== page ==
You see, on The Muppet Show (which I grew up adoring), Kermit was the leader of the gang.  However, "leader" didn’t always mean "had everything under control."  The Muppet Show was barely contained chaos.  Sometimes, the chaos wouldn’t even be "barely contained."

Kermit did the best he could keeping everything running smoothly, but you could tell that there were times when he felt like every problem he solved came gift-wrapped with three more to tackle.  His arm flailing "Yaayyyy" when introducing a guest might have been a bit of stress relief lest his froggy mind snap and have him flailing his arms while screaming out the back door.

The other Muppets would look to Kermit for advice.  If anything went wrong, they’d turn to Kermit as though he had the answers.  He did his best, but it was obvious that most times he was just making things up as he went along.

After all was said and done, he could have given up.  He could have left the Muppets behind and retired to the swamp where his only worry was catching flies.  He didn’t, though.  He kept coming back week after week, putting himself through more and more stress because he saw that the finished product was worth all of that stress and so much more.

Like Kermit’s Muppet Show, my household can feel like barely contained chaos at times.  There are times when it seems as though B and I can’t look away for three seconds without the boys arguing over something trivial.  ("That’s *MY* spot on the couch!" "*I* wanted to play with that toy!"  "No, we’re going to play *this* now.")  Even if the boys aren’t at each other’s throats, there seems to be a list a mile long of things I need to do.  Every one thing I complete seems to lead to seven more to add to the list.  Often people will look to me for advice.  They’ll assume that I know all the answers.  Sometimes I do, but more often than not I feel like I’m making it up as I go along.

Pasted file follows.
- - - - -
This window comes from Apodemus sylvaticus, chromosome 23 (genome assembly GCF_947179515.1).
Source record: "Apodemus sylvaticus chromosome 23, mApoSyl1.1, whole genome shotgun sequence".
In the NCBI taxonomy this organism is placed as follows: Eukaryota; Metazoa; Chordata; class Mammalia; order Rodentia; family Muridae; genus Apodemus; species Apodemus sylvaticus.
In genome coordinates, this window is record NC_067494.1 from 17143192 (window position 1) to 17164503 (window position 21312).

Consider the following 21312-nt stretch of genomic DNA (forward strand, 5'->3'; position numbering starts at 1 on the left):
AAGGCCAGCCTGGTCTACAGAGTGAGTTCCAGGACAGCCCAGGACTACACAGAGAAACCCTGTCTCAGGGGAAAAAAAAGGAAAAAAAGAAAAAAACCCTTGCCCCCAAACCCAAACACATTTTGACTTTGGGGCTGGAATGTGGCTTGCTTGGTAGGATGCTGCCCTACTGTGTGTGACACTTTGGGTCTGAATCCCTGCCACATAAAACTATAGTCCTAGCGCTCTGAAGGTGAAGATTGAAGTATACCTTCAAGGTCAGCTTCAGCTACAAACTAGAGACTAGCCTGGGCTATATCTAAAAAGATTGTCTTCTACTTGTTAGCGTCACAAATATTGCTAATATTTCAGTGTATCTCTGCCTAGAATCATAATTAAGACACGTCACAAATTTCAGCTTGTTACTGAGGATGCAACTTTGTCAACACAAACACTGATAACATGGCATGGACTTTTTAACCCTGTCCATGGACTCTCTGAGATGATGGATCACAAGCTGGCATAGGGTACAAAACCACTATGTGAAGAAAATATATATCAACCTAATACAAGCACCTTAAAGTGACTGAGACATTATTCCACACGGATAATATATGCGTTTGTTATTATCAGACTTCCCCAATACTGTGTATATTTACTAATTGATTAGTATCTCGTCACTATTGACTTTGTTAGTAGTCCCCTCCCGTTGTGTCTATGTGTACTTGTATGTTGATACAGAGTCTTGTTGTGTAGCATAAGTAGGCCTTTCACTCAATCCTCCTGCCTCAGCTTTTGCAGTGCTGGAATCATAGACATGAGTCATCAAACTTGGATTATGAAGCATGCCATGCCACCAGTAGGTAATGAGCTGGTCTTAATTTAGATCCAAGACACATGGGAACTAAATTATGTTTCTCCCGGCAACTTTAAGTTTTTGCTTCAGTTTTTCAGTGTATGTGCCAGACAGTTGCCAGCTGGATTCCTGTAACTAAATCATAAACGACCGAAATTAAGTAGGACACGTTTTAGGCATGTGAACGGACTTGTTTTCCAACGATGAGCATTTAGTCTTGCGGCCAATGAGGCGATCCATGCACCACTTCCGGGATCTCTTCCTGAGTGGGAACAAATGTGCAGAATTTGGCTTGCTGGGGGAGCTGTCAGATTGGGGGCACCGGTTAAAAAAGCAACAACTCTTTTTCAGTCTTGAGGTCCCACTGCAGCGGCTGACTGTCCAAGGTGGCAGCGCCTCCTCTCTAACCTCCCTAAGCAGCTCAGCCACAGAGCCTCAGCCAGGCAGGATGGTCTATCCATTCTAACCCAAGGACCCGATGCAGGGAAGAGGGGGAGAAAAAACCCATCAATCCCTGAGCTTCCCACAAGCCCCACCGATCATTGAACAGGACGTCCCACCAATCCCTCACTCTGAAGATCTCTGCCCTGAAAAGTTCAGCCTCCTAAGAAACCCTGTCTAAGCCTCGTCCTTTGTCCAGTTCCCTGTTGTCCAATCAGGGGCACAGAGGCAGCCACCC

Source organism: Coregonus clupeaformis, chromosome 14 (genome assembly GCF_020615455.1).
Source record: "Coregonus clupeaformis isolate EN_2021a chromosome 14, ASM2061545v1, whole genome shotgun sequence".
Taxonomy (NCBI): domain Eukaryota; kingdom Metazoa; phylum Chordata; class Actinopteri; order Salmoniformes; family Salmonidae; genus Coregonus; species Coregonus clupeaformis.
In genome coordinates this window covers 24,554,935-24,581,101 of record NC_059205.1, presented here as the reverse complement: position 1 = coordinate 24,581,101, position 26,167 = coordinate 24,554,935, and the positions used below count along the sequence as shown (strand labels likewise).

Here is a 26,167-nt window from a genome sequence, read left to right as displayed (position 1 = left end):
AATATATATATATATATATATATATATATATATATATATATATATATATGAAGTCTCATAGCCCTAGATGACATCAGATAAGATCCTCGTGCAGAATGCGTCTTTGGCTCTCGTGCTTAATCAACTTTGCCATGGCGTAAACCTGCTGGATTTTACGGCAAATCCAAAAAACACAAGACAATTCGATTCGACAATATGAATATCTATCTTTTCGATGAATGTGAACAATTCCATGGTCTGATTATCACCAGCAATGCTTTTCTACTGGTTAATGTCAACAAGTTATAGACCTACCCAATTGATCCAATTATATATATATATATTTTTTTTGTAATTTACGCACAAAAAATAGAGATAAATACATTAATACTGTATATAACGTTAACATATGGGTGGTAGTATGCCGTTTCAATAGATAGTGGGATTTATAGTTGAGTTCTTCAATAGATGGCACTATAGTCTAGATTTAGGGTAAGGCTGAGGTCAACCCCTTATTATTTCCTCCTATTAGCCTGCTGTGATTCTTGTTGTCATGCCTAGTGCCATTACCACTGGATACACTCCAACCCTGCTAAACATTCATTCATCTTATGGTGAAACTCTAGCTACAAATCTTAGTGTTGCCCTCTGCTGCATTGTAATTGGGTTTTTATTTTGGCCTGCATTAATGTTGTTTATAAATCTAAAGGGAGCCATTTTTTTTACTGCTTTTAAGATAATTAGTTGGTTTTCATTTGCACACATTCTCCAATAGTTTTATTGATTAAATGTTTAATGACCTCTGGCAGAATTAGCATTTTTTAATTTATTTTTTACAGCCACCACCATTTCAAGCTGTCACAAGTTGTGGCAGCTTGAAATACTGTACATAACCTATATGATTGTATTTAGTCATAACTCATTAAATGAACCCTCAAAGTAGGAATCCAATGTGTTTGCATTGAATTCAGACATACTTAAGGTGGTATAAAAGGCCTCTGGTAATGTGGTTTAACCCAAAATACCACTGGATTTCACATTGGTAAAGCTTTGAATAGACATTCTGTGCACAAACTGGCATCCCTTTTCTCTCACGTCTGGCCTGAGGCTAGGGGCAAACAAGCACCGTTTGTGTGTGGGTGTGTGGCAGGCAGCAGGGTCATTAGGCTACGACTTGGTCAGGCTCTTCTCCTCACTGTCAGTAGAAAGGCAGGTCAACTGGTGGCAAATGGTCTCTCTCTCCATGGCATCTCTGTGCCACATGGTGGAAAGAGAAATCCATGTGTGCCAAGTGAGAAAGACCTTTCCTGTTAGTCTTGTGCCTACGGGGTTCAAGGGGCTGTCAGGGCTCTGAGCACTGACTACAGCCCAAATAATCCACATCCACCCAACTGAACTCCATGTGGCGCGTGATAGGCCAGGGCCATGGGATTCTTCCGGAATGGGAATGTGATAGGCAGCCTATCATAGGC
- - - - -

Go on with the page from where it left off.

I’ll admit that there are days when I realize that it would be easier to run out the door screaming, but I never do that.  Why?  Because no matter how stressful it is, no matter how many fights, no matter how tired I am from trudging through my To Do list,  no matter how much winging it I need to do, it’s all worth it.  My boys and my wife are worth all of this stress and so much more.  So I grit my teeth and shoulder the tough times so I can treasure those all-too-rare moments when the chaos subsides and it all falls into place beautifully.

Aloha Friday: Father’s Day Planning

Sunday is Father’s Day: A day for celebrating dads everywhere.  I’d like to share with you the wonderful, grand plan I have for my Father’s Day.

I really would like to share it with you.


I’ve got nothing.

For the life of me, I can’t think of a good idea.  I’d like to see the Avengers movie, but the boys are too young for that and I’d like to spend time with them too.  The local amusement park sounds like fun except that all the other dads are likely there too.  Fighting my way through crowds to go on a few rides doesn’t sound like fun.  We could go out to eat, but I’m not sure where exactly.

At one point, we considered going on an overnight trip to Vermont with B’s parents, but nixed that idea.  Good thing too since Wednesday night JSL was up coughing so much that he puked/gasped for air.  He went to the ER where they said he has croup and gave him a steroid to help strengthen his lungs.  So, at this point, I simply want JSL to be healthy for Father’s Day.

Given that I have no plans, I thought that maybe I’d steal borrow someone else’s plans.

My Aloha Friday question for today is: What are you planning to do for Father’s Day?

P.S. If you haven’t already, try out my Twitter applications: FollowerHQ and Rout.

Thanks to Kailani at An Island Life for starting this fun for Friday. Please be sure to head over to her blog to say hello and sign the linky there if you are participating.

Aloha Friday by Kailani at An Island Life

Aloha #143